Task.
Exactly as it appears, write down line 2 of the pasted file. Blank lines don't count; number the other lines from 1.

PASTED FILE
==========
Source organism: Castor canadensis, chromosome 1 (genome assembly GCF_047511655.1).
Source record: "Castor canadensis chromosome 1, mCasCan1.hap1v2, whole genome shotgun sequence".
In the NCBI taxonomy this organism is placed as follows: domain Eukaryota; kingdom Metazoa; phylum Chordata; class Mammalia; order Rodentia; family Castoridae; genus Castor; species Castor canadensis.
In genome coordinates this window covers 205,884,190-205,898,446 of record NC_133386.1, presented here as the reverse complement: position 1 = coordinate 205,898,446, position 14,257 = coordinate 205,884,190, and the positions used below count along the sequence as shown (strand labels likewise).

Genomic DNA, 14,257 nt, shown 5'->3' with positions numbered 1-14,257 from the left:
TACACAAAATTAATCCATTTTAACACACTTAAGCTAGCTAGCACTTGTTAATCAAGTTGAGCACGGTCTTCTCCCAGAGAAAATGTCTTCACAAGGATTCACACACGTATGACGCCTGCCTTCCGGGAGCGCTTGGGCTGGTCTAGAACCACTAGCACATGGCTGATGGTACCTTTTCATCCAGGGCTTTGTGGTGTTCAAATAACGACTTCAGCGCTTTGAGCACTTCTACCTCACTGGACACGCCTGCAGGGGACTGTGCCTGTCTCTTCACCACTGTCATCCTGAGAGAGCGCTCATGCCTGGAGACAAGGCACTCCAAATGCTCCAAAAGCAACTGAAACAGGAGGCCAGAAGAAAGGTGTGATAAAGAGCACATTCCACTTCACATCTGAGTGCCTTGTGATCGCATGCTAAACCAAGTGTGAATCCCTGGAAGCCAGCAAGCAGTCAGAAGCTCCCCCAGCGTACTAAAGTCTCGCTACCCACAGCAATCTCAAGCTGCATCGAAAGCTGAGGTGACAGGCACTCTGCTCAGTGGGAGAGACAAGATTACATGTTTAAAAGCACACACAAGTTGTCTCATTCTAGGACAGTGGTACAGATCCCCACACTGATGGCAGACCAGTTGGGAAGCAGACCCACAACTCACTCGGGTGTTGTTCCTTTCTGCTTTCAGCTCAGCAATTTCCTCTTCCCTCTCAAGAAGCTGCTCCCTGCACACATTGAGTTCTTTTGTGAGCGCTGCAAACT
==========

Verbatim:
Source record: "Castor canadensis chromosome 1, mCasCan1.hap1v2, whole genome shotgun sequence".